Nobody likes criticism, not even pastors. Having been a pastor for more than three decades I have come to a few conclusions regarding how to give helpful and effective criticism. Many church members are not very good at providing their pastor with constructive feedback, and most pastors are not very good at receiving criticism from church members.
Someone once said, “The only way to avoid criticism is to do nothing and say nothing.” That may be true, but who wants to take that option? We all risk being criticized for something we do or say. Since criticism is a part of leadership and life, it will serve us well to learn how to give and receive constructive criticism. Let’s take a look out how to provide helpful feedback when it is warranted.
First, don’t point out a problem if you are not “in the battle.” Anybody can sit in the bleachers and criticize the coach or quarterback. It’s easy to talk about what’s wrong until you put on a helmet and get in the huddle. It is so much easier to take feedback from the people who are actively involved in and working towards the mission with you.
Secondly, consider the whole process and result, not the one action. I have known people who are quick to criticize a pastor for a decision they do not entirely agree with even though that pastor has made hundreds of decisions that member would stand behind. Nobody agrees 100% of the time. Look at the whole body of decision-making rather than one isolated call.
Third, timing is everything when providing feedback. It is helpful to communicate problems or concerns at times other than when a pastor is about to preach or has just given a message. Scheduling a time to discuss a situation is more helpful than a spontaneous conversation. This will give a pastor time to focus on what you are saying and will give that pastor a space to process the information you are providing. I can tell you from experience that even the most Spirit-controlled minister has a hard time listening to a complaint when they are already drained from giving several messages.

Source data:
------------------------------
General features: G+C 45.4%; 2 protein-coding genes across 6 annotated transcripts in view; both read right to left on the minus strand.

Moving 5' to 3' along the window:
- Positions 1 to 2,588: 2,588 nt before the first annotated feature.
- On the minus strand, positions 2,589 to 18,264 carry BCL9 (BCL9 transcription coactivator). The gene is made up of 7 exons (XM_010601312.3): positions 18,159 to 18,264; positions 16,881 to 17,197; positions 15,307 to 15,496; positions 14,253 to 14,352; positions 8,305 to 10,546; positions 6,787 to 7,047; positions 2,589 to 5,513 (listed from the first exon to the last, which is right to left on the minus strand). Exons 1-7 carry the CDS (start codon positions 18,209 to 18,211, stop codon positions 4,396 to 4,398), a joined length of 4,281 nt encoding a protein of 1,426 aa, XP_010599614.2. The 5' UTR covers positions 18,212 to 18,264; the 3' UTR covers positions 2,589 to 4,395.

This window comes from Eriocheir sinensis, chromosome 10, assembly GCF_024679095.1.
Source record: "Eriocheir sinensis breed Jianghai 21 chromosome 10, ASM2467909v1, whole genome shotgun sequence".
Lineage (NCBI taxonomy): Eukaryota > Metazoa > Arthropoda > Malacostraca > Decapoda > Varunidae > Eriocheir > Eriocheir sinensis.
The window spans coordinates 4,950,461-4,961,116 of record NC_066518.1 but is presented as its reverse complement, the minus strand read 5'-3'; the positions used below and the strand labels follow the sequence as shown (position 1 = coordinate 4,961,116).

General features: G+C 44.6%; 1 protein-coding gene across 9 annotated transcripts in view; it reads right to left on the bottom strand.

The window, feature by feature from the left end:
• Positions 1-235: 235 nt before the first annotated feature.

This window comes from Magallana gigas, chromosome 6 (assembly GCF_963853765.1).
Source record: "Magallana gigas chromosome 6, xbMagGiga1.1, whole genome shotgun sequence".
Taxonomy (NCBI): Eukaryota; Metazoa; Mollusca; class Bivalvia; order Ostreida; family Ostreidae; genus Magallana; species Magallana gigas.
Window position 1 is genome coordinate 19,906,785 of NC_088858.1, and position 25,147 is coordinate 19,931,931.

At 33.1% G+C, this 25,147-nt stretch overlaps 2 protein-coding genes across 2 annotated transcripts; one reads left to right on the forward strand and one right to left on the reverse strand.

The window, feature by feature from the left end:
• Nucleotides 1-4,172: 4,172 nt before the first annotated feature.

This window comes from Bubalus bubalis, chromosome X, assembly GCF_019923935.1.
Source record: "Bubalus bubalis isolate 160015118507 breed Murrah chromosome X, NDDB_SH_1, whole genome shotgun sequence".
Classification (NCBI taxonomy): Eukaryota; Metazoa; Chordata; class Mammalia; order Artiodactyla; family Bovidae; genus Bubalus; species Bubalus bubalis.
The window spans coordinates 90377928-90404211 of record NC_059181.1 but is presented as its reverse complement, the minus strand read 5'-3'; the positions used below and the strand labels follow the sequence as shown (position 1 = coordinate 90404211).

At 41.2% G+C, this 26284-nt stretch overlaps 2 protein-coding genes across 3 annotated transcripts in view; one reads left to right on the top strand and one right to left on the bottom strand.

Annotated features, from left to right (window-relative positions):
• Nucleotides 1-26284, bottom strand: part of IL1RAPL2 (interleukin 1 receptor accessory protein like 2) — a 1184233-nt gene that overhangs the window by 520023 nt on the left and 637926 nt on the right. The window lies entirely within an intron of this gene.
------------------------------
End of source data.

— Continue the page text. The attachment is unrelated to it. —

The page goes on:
Fourth, choose your criticism wisely. Some of the things we criticize are personal preferences. Instead of complaining about what someone wears, the temperature of a room, or the style of music being played, feedback on more essential matters is a better use of everyone’s time. In over thirty years I have yet to have anyone ask me why we are not multiplying more disciples in our church. Core values and practices of our church are far more important than the smoke machine we use in our worship services.
Fifth, consider if you feedback is for the pastor or for another team member. Many times pastors are criticized for decisions they were not involved in making or finalizing. While the pastor is the obvious representative and “face” of the ministry, much of the church’s work is delegated to other leadership. Feedback is more helpful when it is given to the appropriate person who is directly involved in the decision. This may require you to ask for more information before providing feedback.
Now, let’s be clear on one thing. If a pastor does something that is unbiblical, illegal, or immoral, that behavior needs correction, not simply criticism. If such a situation occurs, go to the pastor first. If that pastor does not take ownership and repent, take the situation to the Elders of the church so that correction and accountability can be brought about.
Impact Discipleship Ministries seeks to help churches become disciple making churches and we are available to help you navigate any church-related issues. Contact us at impactdisciples.com for more blogs and other helpful resources.